Harry de Leyer was late to the auction on that snowy day in 1956, and all of the good horses had already been sold. The few that remained were old and spent and had been bought by a company that would salvage them.
Harry, the riding master at a girls’ school in New York, was about to leave when one of these horses—an uncared-for, gray gelding with ugly-looking wounds on his legs—caught his eye. The animal still bore the marks that had been made by a heavy work harness, evidence to the hard life he had led. But something about him captured Harry’s attention, so he offered $80 for him.
It was snowing when Harry’s children saw the horse for the first time, and because of the coat of snow on the horse’s back, the children named him “Snowman.”
Harry took good care of the horse, which turned out to be a gentle and reliable friend—a horse the girls liked to ride because he was steady and didn’t startle like some of the others. In fact, Snowman made such rapid improvement that a neighbor purchased him for twice what Harry had originally paid.
But Snowman kept disappearing from the neighbor’s pasture—sometimes ending up in adjoining potato fields, other times back at Harry’s. It appeared that the horse must have jumped over the fences between the properties, but that seemed impossible—Harry had never seen Snowman jump over anything much higher than a fallen log.
But eventually, the neighbor’s patience came to an end, and he insisted Harry take back the horse.
For years, Harry’s great dream had been to produce a champion jumping horse. He’d had moderate success in the past, but in order to compete at the highest levels, he knew he would have to buy a pedigreed horse that had been specifically bred to jump. And that kind of pedigree would cost far more than he could afford.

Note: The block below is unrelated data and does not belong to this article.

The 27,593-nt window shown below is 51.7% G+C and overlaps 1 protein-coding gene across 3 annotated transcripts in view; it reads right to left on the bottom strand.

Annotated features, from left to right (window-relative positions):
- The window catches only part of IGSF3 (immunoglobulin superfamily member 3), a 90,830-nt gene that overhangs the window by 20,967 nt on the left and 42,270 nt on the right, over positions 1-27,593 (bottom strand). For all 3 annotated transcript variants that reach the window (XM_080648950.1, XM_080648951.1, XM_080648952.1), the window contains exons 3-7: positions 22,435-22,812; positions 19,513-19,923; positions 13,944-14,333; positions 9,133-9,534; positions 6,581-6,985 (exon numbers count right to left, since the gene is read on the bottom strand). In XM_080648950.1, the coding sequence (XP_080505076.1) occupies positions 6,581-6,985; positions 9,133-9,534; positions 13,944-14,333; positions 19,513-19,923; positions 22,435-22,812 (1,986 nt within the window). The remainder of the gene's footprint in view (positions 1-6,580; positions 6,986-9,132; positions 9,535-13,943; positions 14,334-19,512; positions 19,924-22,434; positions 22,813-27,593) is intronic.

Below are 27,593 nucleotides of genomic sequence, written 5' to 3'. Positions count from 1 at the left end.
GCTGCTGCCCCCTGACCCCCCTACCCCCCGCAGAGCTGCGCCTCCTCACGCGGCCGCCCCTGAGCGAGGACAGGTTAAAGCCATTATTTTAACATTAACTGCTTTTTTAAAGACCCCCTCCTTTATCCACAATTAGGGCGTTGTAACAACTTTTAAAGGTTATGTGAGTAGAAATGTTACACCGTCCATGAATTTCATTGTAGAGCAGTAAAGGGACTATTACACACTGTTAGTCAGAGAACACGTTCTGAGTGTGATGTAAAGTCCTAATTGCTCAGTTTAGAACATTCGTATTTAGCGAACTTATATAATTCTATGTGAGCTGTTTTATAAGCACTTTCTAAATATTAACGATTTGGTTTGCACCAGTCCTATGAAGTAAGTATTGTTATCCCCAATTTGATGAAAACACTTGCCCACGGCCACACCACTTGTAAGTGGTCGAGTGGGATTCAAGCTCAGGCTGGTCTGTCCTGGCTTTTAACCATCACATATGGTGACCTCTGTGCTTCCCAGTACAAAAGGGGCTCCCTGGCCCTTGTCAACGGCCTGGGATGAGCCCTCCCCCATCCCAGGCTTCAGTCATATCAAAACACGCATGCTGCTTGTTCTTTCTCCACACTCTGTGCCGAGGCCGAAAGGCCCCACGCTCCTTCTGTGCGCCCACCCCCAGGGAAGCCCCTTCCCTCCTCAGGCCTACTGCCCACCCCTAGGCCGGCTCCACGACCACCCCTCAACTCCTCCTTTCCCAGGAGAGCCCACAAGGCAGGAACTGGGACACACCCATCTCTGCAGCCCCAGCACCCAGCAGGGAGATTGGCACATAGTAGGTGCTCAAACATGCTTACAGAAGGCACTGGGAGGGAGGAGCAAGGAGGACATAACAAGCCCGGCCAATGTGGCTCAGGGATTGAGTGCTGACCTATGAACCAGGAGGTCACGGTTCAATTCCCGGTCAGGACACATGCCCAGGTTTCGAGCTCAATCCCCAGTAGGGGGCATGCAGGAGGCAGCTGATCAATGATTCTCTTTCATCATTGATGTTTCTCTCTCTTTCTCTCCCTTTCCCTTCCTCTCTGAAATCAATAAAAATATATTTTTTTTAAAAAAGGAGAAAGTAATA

Snowman was already getting old—he was eight when Harry had purchased him—and he had been badly treated. But, apparently, Snowman wanted to jump, so Harry decided to see what the horse could do.
What Harry saw made him think that maybe his horse had a chance to compete.
In 1958, Harry entered Snowman in his first competition. Snowman stood among the beautifully bred, champion horses, looking very much out of place. Other horse breeders called Snowman a “flea-bitten gray.”
But a wonderful, unbelievable thing happened that day.
Harry continued to enter Snowman in other competitions, and Snowman continued to win. Audiences cheered every time Snowman won an event. He became a symbol of how extraordinary an ordinary horse could be. He appeared on television. Stories and books were written about him.
As Snowman continued to win, one buyer offered $100,000 for the old plow horse, but Harry would not sell. In 1958 and 1959, Snowman was named “Horse of the Year.” Eventually, the gray gelding—who had once been marked for sale to a low bidder—was inducted into the show jumping Hall of Fame (Rutherford George Montgomery, Snowman, 1962).
For many, Snowman was much more than a horse. He became an example of the hidden, untapped potential that lies within each of us.
[He was a] discarded horse that had within him the soul of a champion, there is within each of us a divine spark of greatness. Who knows of what we are capable if we only try?
Excerpted from a talk by Joseph B. Wirthlin, “The Abundant Life,” Ensign, May 2006, 99–102